|Town or city||Manchester|
Slade Hall is a small Elizabethan manor house on Slade Lane in Longsight, Manchester, England (grid reference). An inscription above the porch dates the building to 1585.
The Elizabethan era is the epoch in the Tudor period of the history of England during the reign of Queen Elizabeth I (1558–1603). Historians often depict it as the golden age in English history. The symbol of Britannia was first used in 1572, and often thereafter, to mark the Elizabethan age as a renaissance that inspired national pride through classical ideals, international expansion, and naval triumph over Spain. The historian John Guy (1988) argues that "England was economically healthier, more expansive, and more optimistic under the Tudors" than at any time in a thousand years.
A manor house was historically the main residence of the lord of the manor. The house formed the administrative centre of a manor in the European feudal system; within its great hall were held the lord's manorial courts, communal meals with manorial tenants and great banquets. The term is today loosely applied to various country houses, frequently dating from the late medieval era, which formerly housed the gentry.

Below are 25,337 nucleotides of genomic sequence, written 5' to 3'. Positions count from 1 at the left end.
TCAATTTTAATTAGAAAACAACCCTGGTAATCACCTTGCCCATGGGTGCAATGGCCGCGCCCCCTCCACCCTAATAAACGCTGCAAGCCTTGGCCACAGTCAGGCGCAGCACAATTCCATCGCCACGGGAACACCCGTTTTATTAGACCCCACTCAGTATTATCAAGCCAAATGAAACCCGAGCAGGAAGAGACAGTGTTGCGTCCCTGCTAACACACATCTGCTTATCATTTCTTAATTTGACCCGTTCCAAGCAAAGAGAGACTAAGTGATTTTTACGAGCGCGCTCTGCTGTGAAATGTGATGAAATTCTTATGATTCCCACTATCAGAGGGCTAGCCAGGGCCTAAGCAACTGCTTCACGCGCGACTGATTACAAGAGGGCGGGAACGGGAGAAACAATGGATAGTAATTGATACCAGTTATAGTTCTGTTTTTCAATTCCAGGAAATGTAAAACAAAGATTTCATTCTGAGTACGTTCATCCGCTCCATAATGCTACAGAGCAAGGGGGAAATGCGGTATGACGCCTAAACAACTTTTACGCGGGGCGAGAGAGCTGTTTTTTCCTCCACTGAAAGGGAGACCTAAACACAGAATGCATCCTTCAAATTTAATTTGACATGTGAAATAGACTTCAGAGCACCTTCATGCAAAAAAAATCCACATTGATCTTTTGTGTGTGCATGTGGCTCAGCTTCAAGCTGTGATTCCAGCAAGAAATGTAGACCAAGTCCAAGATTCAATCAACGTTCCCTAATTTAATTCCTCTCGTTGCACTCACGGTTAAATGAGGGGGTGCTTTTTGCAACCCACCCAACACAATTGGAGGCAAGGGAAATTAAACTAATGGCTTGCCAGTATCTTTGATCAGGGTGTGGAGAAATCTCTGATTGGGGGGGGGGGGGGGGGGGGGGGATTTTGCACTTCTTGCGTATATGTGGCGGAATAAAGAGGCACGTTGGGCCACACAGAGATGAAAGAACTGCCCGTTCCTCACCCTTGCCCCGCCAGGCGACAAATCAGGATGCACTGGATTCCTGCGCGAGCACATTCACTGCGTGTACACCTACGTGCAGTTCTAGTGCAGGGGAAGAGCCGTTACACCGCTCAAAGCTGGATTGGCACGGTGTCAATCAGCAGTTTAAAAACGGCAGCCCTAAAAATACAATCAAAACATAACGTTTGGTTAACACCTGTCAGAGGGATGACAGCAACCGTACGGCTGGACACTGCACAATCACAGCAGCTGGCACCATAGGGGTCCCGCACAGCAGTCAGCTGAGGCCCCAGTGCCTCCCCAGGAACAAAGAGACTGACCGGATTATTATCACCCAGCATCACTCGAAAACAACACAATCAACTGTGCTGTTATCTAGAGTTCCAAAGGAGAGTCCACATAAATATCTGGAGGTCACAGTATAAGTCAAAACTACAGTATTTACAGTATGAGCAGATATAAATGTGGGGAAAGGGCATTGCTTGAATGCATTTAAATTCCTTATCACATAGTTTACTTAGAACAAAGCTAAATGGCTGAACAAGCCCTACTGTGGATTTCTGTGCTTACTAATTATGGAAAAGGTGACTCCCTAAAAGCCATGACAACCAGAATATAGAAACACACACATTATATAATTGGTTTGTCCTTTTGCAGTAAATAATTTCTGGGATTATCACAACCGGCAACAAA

Longsight is an inner city area of Manchester, England, 3 miles (4.8 km) south of the city centre, bounded by Ardwick and West Gorton to the north, Belle Vue to the east, Levenshulme to the south, and Chorlton-on-Medlock, Victoria Park and Fallowfield to the west. Historically in Lancashire, it had a population of 15,429 at the 2011 census.
The mansion is recorded in the National Heritage List for England as a designated Grade II* listed building, first listed on 25 February 1952.
The National Heritage List for England (NHLE) is England’s official list of buildings, monuments, parks and gardens, wrecks, battlefields and World Heritage Sites. It is maintained by Historic England and brings together these different designations as a single resource even though they vary in the type of legal protection afforded to each. Conservation areas do not appear on the NHLE since they are designated by the relevant local planning authority.
Slade, known anciently as Milkwall Slade, was an estate made up of 24 acres (9.7 ha) in Rusholme and 20 acres (8.1 ha) in Gorton, both in Manchester, England. From about the mid-13th century until the reign of Elizabeth I, it was held by a family who adopted Slade as their surname. They sold the estate to the Siddall family, who in 1583 began construction of Slade Hall. Work was completed by 1585, as evidenced by an inscription on a beam over the porch, which also has the initials of the builder, E. S., for Edward Siddall. The Siddals and their descendants occupied the house for the next 300 years.